Ultraviolence – and other beautiful things.

There is no denying that the sound, the lyrics, the excess behind Lana Del Rey’s music is an experiment. There is the ‘cinematic’ rich sound which is grounded in 1960’s americana and it manages to conjure up some really instagram-ified pictures. And this is the whole package. The music and the videos go together. You cannot listen to a Lana Del Rey song anymore without thinking about those retro video’s and color burn effects. Or for that matter tigers and a crown and a woman who conveys no emotions from her face. Stuck in the 60’s or not, Ms. Rey has carved a niche for herself. With her new album ‘Ultraviolence’, she veers into more melancholy. But that is all good. We never expected  Lana Del Rey to be a peppy pop princess. She created a brand for herself when she gave her self an excotic name. Shedding behind the image of Lizzy Grant, she has experimented with the vintage lifestyle- which has too often been about the excesses involved.

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Don’t get me wrong. I like her music a lot. But the excess that was Born to Die, (i refer to the tigers again) is quite jarring in my world. I find Lorde’s music more relatable even if she is a little weird as well. When Lorde says, ‘We will never be royals’ – I get it. I am not proud of my address either. My choice of music is a little alternative. I listen to ‘Yeah Yeah Yeah’s’, ‘Sara Bareilles’, ‘Paramore’, ‘Katie Melua’, ‘The Clash’ ,’The Shins’, ‘She and Him’ – sometimes all in the same playlist. Maybe I have no idea what good music is… But it isnt me avoiding popular music. I would enjoy the next Katy Perry track just as much as you. But I would also grow weary of it pretty soon. There are a few artists whose music however is ephemeral in my books. I have discovered them sometimes by accident – ‘The Magic Numbers’ and fallen in love with them

With Lizzy Grant a.k.a ‘Lana Del Rey’, I dont even know what is the hook. With most musicians its a single track and then you continue to listen to them because they used to be good (i’m looking at you Coldplay) The best way to describe Lana Del Rey’s music is what it reminds me of- and it has always been old beautiful things. An old Mercedes driving off in the sunset. Women with big hats. Retro cameras and phones with physical dialers. Yet, all those things define her and not me. And this is why sticking to the brand is okay. With Coldplay changing their look and sound with each album I have lost track of what they started out as… atleast with Ms. Rey I have some consistency.

Her music is unique because she fills it with things she has read, likes and wants to talk about. If you will forgive me a transgression here, I am quickly going to compare her, a pop singer to the masters of progressive rock- Pink Floyd. Listening to Lana Del Rey is an experience quite similar to Floyd. And here is why…

These albums are constructions. They are not simply thoughts put together, but crafted to adhere to a vision. They have different purposes however… while Roger Waters wrote about war and loss and politics, Ms. Rey seems to confine her music to love and pretty things. Vintage is her brand. In both cases we are only passengers in what the artist wanted us to experience. We listen, we observe, we cheer and we praise how creative they are,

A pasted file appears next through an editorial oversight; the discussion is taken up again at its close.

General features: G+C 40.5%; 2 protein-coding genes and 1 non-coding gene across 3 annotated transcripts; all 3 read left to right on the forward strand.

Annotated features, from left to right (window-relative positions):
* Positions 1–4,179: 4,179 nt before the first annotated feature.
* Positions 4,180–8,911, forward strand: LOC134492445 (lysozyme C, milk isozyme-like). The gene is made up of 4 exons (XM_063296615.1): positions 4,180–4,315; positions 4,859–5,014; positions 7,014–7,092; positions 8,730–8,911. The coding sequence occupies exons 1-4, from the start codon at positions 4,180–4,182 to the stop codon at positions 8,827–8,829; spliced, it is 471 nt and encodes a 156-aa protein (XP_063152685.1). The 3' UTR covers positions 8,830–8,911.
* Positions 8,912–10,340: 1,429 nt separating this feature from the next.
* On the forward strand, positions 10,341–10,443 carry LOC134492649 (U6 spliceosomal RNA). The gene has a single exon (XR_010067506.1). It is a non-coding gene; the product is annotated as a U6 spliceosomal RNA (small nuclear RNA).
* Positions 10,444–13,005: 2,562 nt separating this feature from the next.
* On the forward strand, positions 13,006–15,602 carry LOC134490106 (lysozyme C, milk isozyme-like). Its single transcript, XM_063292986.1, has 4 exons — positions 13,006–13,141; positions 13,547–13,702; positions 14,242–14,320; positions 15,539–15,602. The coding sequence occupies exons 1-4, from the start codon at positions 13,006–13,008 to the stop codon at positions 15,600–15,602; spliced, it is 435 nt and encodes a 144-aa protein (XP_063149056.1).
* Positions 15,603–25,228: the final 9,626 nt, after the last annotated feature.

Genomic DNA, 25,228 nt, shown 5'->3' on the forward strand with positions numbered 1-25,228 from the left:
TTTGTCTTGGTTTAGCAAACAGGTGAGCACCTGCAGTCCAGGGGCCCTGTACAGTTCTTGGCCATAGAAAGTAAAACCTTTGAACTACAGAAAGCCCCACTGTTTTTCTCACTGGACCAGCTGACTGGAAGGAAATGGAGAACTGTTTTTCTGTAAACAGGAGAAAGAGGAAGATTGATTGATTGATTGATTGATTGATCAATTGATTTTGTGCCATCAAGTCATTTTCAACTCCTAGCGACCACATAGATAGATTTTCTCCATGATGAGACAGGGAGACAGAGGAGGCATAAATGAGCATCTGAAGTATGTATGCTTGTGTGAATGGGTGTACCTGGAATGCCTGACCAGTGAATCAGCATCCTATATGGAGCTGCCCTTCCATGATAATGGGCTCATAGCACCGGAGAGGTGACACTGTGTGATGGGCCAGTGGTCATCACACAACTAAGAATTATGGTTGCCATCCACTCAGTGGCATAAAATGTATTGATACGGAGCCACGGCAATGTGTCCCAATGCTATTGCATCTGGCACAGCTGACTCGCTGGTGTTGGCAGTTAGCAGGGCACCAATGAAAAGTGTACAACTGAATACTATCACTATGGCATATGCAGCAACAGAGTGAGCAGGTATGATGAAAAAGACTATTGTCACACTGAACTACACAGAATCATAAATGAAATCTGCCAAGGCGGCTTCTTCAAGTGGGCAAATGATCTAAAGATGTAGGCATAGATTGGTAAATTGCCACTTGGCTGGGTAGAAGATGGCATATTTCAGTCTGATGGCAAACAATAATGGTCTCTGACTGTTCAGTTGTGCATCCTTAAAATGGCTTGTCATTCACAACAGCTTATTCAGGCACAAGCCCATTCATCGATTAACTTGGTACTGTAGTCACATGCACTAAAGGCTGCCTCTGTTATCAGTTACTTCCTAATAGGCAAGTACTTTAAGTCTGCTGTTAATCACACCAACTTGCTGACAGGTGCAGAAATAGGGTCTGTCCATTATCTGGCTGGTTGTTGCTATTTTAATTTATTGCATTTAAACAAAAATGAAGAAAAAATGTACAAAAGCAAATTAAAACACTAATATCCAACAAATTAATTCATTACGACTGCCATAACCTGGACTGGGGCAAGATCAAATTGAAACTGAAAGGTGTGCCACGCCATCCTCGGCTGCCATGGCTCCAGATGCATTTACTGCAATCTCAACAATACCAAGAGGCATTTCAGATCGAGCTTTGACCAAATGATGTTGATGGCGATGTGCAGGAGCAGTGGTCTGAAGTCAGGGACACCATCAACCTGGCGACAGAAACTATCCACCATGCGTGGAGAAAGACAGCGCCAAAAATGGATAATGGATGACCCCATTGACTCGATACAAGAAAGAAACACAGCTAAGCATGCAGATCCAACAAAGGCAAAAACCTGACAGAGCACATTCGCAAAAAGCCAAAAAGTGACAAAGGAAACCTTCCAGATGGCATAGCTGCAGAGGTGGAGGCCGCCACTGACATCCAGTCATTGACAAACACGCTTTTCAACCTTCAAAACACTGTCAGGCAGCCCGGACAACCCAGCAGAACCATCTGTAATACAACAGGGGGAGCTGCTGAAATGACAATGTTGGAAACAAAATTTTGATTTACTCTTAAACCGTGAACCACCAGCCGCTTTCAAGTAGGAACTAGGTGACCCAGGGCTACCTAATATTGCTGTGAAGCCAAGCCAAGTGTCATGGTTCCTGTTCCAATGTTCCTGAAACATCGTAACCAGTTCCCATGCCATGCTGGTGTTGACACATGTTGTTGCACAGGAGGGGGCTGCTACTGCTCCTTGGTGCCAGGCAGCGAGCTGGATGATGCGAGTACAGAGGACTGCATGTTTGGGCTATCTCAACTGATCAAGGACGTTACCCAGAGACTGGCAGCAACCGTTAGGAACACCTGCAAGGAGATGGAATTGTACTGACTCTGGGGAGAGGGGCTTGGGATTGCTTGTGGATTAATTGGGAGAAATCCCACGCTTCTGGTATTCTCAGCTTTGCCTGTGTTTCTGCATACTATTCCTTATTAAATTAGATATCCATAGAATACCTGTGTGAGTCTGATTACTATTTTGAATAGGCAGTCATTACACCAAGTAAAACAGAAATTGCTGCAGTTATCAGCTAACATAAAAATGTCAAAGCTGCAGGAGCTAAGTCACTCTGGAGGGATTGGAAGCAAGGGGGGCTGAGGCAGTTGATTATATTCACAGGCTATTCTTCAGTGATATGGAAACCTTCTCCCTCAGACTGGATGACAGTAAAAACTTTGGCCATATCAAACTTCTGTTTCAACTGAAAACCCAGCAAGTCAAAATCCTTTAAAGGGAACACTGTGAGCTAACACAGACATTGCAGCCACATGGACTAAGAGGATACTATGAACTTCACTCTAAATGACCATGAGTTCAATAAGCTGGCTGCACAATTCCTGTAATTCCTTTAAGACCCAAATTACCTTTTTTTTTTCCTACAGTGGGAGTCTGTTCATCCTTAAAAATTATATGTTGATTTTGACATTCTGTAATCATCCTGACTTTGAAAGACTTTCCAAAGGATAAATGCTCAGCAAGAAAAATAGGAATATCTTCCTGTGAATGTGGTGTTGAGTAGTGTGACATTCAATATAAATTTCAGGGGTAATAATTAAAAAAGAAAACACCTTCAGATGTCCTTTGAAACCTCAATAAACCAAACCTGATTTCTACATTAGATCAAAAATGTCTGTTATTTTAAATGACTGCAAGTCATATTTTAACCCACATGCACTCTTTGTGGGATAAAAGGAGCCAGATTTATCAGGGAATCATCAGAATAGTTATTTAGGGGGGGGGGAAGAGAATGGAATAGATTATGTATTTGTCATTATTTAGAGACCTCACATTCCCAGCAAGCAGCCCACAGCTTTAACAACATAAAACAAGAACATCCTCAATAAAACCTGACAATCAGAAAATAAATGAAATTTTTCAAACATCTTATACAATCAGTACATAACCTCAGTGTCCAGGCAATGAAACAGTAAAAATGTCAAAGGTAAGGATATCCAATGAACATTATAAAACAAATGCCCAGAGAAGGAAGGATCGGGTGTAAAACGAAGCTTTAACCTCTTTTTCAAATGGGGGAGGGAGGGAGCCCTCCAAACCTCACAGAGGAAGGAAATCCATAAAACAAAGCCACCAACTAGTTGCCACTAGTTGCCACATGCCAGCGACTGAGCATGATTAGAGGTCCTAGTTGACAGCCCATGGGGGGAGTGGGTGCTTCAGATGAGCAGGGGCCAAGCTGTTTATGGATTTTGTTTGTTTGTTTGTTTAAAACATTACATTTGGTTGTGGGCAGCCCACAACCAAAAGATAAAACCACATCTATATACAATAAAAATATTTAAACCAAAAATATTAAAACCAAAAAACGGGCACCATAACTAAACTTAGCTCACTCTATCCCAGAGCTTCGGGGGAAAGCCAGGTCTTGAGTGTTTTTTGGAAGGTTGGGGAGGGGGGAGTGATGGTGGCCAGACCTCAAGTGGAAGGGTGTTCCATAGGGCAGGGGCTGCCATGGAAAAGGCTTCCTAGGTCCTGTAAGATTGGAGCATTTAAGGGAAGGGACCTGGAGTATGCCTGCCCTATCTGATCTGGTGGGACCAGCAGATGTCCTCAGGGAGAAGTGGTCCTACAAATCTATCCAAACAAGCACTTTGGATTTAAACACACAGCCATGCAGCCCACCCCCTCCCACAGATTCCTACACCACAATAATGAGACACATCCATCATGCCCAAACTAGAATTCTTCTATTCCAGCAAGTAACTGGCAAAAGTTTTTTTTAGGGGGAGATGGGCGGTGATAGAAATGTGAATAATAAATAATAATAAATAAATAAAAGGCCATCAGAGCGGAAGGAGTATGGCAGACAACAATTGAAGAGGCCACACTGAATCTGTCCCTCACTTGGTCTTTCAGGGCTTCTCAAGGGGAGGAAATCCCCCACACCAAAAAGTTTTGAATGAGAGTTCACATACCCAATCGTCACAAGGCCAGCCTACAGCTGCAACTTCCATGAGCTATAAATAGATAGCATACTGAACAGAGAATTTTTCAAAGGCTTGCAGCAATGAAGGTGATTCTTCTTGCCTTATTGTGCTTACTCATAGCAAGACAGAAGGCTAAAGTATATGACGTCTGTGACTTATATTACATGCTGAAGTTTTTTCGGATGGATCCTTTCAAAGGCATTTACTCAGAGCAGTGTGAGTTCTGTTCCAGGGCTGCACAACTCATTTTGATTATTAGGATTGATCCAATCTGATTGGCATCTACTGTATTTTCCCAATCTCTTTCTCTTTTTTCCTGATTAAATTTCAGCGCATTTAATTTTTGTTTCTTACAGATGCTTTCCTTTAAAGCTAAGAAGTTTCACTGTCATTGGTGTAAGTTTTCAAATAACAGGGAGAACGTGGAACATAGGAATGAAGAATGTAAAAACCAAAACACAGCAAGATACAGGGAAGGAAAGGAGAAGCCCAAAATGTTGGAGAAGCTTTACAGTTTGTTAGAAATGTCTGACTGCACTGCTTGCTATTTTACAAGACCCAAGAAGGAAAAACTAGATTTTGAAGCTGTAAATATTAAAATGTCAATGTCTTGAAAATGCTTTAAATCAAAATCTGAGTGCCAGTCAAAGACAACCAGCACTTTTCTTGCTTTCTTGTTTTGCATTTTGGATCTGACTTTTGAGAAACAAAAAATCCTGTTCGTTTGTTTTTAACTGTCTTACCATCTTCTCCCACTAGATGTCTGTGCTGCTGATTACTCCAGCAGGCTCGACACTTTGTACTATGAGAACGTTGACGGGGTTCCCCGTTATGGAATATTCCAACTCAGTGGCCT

Maybe all it takes to make a lana del rey video is to type ‘vintage’ in google image search and pick the most beautiful images you find… here, like this-

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No. You see, there is no consistency. Maybe I need more time with this stuff but clearly there is more art in this process. You maybe have to live with the idea that you can make something special, and then develop your own unique style. After all, isn’t the music derived from these tastes?

With Born to Die, I saw glimpses of true genius. ‘Video Games’, ‘Blue Jeans’, ‘Radio’ are signature tracks. There is nothing to compare the sound or the visual images they can conjure up. In fact, with Radio, I always pictured excess like one of Gatsby’s parties. So it was really apt that Ms. Rey contributed one of her the most haunting tracks ‘Young and Beautiful’ to the movie.

What followed was a hiccup in the journey. ‘Ride’ was artistic vision going a bit overboard. It made me regret liking her music. Here was a 15 minute ‘movie’ where she talked about her struggles? It was pretentious. Let’s not talk about this again.

With her new album Ultraviolence, I am hooked again. Clearly there is more coherence in her music. It is… sadder. It is still rich and cinematic. The videos still promote her as some sort of artist stuck in the 60’s. Ultraviolence has fewer ‘pop’ songs and this is good. It fits my mood and makes me want to tear some paper and throw things around. ‘Sad Girl’ could be the soundtrack of nervous breakdown. ‘Brooklyn Baby’ is the perfect song if you are driving down the road, leaving a city behind- imagining all the people you are leaving behind. And yes, the imagery I conjure up is always vast open landscapes and long drives. Maybe this is what Ms. Rey wanted to convey. Sooner or later there will be a video that will show us what she really wanted to capture. And then we will again be tourists of the past- where the fashion was a little better, the cars more prettier and the life a whole lot simpler. Until then, we are free to imagine.

Ultraviolence is a good album. An improvement over Born to Die and I am looking forward to those videos Ms Rey.

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